KELLY: Right, which if they do, that would be, you know, for people all over. I mean, that speaks to prevention, hopefully driving down new cases. What about this immense pressure right now it sounds like hospitals there are under?
DALEY: Well, this week, the state reactivated a key emergency measure - crisis standards of care for staffing. Now, this is not rationing of care, but what it does is it gives hospitals more leeway to deal with staff shortages and illness and workload, burnout, those things. It also allows for workers to be moved around and, in some cases, to care for a sicker level of patient than they normally would. And it also gives hospitals and doctors emergency protection from liability. This is welcome news for frontline providers like Dr. Lily Cervantes. She's a hospitalist at Denver Health.
LILY CERVANTES: It's a message to the state that we're taking this seriously because our health care workforce is burned out.
KELLY: So she's speaking to health care workers. What about for patients? What would that mean for them, John?
DALEY: I spoke with another doctor, Denver Health pulmonologist Anuj Mehta. He says hospital patients may experience slower or delayed care.
ANUJ MEHTA: You may wait a lot longer for a nurse to come to you when you're, like, in the emergency room or on the hospital floor. One nurse may be taking care of a lot more patients.
DALEY: And Dr. Mehta fears that if the current spike in cases doesn't improve, the state may have to activate the full crisis standards of care, essentially a rationing of care.
KELLY: So a snapshot there of what is happening in one state, in Colorado. Will Stone, as you listen to that, compared to what's happening elsewhere in the West - because there are several neighboring states in tough shape, too.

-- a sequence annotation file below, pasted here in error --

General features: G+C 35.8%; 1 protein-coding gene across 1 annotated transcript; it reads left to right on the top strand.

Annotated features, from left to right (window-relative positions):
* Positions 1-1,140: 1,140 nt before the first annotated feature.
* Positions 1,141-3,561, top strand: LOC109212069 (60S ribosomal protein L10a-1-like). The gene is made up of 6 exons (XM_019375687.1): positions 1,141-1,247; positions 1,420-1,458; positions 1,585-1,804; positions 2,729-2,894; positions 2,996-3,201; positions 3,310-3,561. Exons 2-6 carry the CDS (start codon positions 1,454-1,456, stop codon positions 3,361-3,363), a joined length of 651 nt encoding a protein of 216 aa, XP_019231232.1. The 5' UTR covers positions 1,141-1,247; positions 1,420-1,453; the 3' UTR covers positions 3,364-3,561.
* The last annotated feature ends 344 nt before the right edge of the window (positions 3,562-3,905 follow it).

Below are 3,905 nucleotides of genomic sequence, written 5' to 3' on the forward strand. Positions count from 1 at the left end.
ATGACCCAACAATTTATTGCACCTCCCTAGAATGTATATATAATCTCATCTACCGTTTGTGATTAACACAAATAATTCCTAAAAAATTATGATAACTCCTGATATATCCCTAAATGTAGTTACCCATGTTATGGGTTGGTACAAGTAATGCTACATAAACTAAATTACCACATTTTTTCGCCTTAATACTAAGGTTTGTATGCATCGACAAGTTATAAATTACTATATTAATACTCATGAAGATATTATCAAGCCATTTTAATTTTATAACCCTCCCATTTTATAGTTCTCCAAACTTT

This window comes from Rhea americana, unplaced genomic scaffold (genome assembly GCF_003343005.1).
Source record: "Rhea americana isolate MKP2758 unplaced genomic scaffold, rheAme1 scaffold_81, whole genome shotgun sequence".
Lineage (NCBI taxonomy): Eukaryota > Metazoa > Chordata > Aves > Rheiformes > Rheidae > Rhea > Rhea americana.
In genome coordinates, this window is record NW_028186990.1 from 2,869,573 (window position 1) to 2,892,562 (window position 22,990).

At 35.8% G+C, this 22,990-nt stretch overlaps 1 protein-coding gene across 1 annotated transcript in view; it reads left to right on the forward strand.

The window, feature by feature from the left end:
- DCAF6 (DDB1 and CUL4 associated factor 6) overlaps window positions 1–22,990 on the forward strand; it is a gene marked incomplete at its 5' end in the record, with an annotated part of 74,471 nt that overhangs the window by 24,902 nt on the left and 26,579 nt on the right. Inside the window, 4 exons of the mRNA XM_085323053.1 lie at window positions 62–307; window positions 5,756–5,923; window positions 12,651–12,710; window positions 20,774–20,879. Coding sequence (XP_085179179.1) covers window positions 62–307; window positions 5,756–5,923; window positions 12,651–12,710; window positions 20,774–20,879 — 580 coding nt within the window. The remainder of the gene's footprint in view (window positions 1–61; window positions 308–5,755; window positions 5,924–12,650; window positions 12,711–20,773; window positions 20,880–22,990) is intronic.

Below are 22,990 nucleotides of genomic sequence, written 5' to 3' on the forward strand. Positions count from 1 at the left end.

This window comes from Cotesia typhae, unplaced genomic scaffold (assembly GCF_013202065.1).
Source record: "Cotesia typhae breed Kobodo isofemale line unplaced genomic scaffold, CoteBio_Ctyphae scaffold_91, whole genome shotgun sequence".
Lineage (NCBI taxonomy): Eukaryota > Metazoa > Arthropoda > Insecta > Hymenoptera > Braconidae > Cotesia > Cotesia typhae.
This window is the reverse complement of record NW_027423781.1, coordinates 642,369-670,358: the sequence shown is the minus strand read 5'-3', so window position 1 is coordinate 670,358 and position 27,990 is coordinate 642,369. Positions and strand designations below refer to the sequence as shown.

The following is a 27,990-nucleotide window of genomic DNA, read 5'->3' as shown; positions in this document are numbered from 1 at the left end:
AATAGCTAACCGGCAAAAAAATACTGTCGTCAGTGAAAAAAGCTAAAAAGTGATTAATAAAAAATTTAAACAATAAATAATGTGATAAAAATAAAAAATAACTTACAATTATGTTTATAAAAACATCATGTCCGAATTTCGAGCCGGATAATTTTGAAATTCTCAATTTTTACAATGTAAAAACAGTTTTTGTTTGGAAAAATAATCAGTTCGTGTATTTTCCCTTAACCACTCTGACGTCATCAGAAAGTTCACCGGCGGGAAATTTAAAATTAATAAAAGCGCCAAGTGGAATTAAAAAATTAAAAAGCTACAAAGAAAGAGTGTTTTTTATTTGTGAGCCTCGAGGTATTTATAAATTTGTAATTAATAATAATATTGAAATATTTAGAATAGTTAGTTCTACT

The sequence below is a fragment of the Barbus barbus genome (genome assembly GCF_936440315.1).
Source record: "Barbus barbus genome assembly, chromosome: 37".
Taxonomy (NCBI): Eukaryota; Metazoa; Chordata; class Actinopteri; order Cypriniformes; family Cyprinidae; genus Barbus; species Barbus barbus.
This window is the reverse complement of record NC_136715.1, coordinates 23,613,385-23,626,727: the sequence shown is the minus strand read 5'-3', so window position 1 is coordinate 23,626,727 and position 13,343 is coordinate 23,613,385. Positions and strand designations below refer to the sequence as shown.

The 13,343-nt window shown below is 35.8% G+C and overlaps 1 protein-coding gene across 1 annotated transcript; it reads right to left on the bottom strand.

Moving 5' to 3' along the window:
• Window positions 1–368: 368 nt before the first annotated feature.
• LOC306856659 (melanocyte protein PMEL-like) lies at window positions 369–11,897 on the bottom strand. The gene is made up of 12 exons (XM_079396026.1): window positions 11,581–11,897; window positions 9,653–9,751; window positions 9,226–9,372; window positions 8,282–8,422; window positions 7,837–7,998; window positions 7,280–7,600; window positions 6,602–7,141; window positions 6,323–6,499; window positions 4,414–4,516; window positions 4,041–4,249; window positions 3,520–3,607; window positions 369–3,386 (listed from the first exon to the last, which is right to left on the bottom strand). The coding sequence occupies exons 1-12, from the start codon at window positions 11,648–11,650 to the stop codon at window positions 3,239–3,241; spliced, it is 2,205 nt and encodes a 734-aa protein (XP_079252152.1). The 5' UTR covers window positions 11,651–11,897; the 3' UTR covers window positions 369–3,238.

STONE: That's right. Basically, it's looking bad all throughout the Mountain West, from Idaho to Wyoming, stretching north, even into the Upper Midwest. Also, the Southwest is really struggling. New Mexico activated its crisis standards of care plan weeks ago. Arizona is seeing rising cases. And then there's Utah. I spoke to Dr. Kencee Graves. She's with the University of Utah Hospital. She says they've been stuck at these very high COVID numbers for weeks, and in some ways, it's actually worse than last winter.
KENCEE GRAVES: Now we are in this really high plateau of a surge where we have a lot of people with COVID-19 in our state, a lot of people with COVID-19 in our hospital and fewer resources to be able to take care of them.
STONE: And she says they had to close down their surge ICU because they couldn't staff it anymore. And recently, it's been taking three to five hours to find an ICU bed for a patient. And part of the reason is, like much of the country, hospitals there have all these other very sick non-COVID patients who also need care.
KELLY: Can I just stop you for a second? Because the hope at this point in the pandemic was really that as the number of vaccinations continues to grow, the U.S. wouldn't deal with a big winter surge again. Has that hope faded, vanished?
STONE: So that optimism hasn't totally vanished, but none of the experts I talked to feel confident about that. Nick Reich says we have about 60% of Americans vaccinated. He does COVID modelling at the University of Massachusetts Amherst.
NICK REICH: Frankly, I wouldn't be surprised by anything right now. I wouldn't be surprised if we kept at a slow burn trajectory over the winter. I wouldn't be surprised if we continued to decline, if the childhood vaccinations really were able to help continue to push the curve down, and I wouldn't be surprised if we saw continued growth.
STONE: Reich says, remember, this delta variant is just a lot harder to contain, and it's - we have the winter ahead of us with holiday season, people traveling, so...
STONE: ...It's a time to be careful.
KELLY: All right. NPR's Will Stone and Colorado Public Radio's John Daley, thank you.
STONE: Thank you.
DALEY: You bet.